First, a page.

Spinks writes a farewell to Blizzard’s publicly cancelled, unreleased MMO “Titan”. She mentions a bunch of the reasons Titan failed to see light, but the most interesting anecdote is that the biggest successor to World of Warcraft might be Minecraft.
Now we all know that Minecraft is not an MMO in large part because it is not “massive”. One could also argue the persistence of things is in question. However, I think Spinks makes the best implicit point.
The MMO design space people should be exploring should be more like Minecraft than World of Warcraft.
Okay, let me retract a bit. I don’t mean MMO’s should be building and exploration games, although parts of that do help. However, Minecraft is not aimed at progression, and I feel like MMO’s are stuck in this rut of progression first, progress second. At the WildStar event I was invited to long ago I remember overhearing one guest say “we’ve played this game already”. The game of leveling and progressing and getting new skills.
That is why I feel KTR has been lackadaisical about the latest MMO offerings. WildStar is an impressive reimagining of World of Warcraft with a lot of new bits, but then supposedly aimed at a very niche group of players (raiders) so it has a “quitwall“. Elder Scrolls Online, well, I’m just not hearing much about that one. At least WildStar is getting some attention, even if not wholly positive.
I feel like Guild Wars 2 is honestly the only MMO to progress the genre after WoW and EVE. Clearly going 2 years and growing the studio (as opposed to reorganizing, a.k.a. layoffs) makes it a success even if many do not find the game “their thing”. It is still “my thing” because I love the flash mob style gameplay centered around events. I love WvW, even more now that our server is much less hardcore (Tier 1). I feel Guild Wars 2 still stands ahead of most MMOs in terms of progress.
The only MMO I am really excited about at all is Everquest Next because it is really trying to progress the genre. They are even starting with Minecraft in mind by doing Everquest Landmark. However, I am really excited about procedural events / quests. Guild Wars 2 was a good step away from “quests”, and Everquest Next is seeking to push that even a bit further.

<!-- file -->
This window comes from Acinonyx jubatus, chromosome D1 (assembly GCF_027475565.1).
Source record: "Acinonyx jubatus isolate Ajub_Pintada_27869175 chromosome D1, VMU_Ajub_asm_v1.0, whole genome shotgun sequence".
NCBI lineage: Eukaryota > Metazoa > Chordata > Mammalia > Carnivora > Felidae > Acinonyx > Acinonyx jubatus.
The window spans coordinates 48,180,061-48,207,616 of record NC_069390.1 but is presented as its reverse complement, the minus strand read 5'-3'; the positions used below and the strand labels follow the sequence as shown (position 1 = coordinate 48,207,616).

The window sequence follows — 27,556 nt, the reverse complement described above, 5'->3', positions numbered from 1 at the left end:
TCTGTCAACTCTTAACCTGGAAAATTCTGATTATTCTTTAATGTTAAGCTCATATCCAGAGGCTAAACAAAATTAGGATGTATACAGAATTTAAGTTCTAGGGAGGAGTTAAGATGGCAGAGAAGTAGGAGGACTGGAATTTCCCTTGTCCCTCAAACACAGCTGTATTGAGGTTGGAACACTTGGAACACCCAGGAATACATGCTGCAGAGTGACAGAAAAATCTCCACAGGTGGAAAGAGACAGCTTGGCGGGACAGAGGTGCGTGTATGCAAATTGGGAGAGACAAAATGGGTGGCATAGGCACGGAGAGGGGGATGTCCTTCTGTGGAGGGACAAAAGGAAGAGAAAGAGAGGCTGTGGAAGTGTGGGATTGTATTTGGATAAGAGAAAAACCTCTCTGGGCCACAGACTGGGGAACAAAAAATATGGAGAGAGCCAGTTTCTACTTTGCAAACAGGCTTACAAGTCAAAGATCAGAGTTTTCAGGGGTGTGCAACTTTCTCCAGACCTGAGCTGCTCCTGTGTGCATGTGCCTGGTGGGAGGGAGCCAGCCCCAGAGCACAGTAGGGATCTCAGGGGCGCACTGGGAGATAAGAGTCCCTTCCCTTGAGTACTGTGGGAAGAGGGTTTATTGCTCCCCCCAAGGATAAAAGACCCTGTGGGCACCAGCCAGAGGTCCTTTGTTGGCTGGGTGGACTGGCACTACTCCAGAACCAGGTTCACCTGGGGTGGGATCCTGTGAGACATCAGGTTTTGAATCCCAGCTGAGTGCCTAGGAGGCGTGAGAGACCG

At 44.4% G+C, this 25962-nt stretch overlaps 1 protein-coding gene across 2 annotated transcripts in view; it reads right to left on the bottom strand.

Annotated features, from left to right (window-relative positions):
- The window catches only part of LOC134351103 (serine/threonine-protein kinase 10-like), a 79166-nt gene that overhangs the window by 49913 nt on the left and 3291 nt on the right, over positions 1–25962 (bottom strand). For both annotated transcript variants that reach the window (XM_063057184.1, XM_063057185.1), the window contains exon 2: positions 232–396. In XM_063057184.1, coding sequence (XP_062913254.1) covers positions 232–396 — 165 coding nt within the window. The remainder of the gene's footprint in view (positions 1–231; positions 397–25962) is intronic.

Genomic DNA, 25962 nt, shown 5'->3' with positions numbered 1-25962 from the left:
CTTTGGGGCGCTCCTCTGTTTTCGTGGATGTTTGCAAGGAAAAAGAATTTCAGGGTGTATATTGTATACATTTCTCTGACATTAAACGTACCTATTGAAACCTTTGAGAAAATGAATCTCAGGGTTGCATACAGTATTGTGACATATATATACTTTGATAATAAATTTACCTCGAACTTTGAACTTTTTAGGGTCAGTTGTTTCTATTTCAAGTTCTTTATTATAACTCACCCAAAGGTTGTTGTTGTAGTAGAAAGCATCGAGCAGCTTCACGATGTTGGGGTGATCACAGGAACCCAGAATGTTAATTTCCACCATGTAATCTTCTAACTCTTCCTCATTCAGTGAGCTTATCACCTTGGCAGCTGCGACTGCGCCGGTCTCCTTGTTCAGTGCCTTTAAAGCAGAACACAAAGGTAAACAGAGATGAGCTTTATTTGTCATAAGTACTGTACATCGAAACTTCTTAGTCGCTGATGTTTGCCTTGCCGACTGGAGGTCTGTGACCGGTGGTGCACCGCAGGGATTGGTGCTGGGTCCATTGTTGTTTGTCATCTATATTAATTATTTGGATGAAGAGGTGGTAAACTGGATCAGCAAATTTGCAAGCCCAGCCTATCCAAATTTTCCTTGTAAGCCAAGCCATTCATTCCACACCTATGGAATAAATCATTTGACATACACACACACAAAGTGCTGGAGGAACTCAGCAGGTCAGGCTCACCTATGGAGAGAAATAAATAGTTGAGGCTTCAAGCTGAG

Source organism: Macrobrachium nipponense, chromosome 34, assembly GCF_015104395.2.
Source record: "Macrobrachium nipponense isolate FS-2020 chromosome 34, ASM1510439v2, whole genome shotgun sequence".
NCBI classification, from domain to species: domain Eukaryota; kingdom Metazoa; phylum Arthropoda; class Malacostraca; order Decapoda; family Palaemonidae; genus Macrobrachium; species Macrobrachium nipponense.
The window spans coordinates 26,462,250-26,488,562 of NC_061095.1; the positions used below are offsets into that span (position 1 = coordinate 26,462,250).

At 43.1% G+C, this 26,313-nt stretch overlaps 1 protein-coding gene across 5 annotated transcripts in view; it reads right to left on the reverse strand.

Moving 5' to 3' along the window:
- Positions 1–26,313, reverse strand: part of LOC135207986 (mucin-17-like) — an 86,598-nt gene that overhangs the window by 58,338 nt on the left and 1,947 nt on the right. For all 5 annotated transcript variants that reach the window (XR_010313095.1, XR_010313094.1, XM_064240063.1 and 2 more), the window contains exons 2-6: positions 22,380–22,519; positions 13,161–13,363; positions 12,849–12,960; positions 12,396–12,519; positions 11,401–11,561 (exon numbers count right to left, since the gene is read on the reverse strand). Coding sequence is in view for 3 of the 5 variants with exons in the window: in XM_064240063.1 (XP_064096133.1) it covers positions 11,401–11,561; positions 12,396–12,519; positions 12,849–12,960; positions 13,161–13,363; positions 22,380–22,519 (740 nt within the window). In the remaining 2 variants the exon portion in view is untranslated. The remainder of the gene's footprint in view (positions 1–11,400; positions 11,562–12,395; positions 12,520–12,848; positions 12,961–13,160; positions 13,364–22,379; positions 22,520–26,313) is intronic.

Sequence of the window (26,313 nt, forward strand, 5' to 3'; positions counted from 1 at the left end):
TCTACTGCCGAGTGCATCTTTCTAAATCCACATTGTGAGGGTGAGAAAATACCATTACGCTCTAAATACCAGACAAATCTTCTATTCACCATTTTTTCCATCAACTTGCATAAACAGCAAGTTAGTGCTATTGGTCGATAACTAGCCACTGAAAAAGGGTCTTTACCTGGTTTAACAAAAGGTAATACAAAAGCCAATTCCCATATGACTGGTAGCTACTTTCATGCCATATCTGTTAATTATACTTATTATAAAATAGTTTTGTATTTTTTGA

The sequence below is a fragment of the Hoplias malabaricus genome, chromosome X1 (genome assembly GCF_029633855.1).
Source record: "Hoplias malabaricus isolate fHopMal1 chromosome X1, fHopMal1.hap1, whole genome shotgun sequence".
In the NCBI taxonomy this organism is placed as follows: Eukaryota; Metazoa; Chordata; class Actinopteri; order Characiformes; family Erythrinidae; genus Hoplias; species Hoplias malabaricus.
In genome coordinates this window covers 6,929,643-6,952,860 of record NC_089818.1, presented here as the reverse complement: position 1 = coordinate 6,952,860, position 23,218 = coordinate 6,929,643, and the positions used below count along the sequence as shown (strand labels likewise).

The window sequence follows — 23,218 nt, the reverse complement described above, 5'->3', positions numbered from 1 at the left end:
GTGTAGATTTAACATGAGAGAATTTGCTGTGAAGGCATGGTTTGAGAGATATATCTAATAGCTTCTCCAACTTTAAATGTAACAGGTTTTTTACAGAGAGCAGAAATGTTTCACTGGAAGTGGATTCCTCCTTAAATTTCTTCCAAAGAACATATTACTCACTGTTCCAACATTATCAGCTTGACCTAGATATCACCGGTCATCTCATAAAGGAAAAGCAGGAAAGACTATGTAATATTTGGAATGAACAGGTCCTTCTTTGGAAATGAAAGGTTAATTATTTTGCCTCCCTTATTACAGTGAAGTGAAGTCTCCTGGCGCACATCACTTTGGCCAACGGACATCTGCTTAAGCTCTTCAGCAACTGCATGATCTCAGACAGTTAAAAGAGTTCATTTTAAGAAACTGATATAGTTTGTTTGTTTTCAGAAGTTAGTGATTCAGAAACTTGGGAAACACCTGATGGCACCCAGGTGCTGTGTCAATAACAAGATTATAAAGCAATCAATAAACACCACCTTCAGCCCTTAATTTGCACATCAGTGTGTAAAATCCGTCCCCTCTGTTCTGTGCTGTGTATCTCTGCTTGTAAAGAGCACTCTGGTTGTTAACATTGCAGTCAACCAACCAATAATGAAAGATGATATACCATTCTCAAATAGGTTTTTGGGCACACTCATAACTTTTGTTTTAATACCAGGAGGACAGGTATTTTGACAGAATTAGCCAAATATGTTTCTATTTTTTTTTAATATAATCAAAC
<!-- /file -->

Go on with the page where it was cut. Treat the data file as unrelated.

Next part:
The MMO I am most excited about, however, is Ubisoft’s The Division. Like Minecraft, this might not be an MMO per se, but who cares, it feels social and persistent. Ubisoft has been refining it’s open world gameplay this century big time. They’ve got it down to a science with the release of all the new Assassin Creed games, and for me, Assassin Creed games feel a lot like single-player MMO’s.
Anyway, why The Division matters is because it focuses on “phasing”. Phasing, in my opinion, is the future of MMO’s. In The Division‘s case there might be two groups of players each in their own world fighting NPC’s, and then all of the sudden the system phases them together to fight! Phasing will constantly change the content, and that is key.
Phasing could conceivably tailor the experience of each MMO player. Enjoy a lot of PvP, well the system could phase you near hostile players. Enjoy being a solo player, well the system could keep you separated or have you run across other solo players from time to time to see “life”. Events could be phased for a specific portion of the active population.
I feel like with Minecraft (and it’s clear effect on Everquest Next) and The Division, that non-MMO’s are pushing the MMO design space way better than MMO’s. As a nod to developers, I understand that MMO’s are horrible, complex beasts to develop, and the safe route filled with investors is likely “progression over progress” at this point. Safe bets allow for paychecks, for a time, so I understand that. However, as a mere pundit, I can’t help but dream for the stars.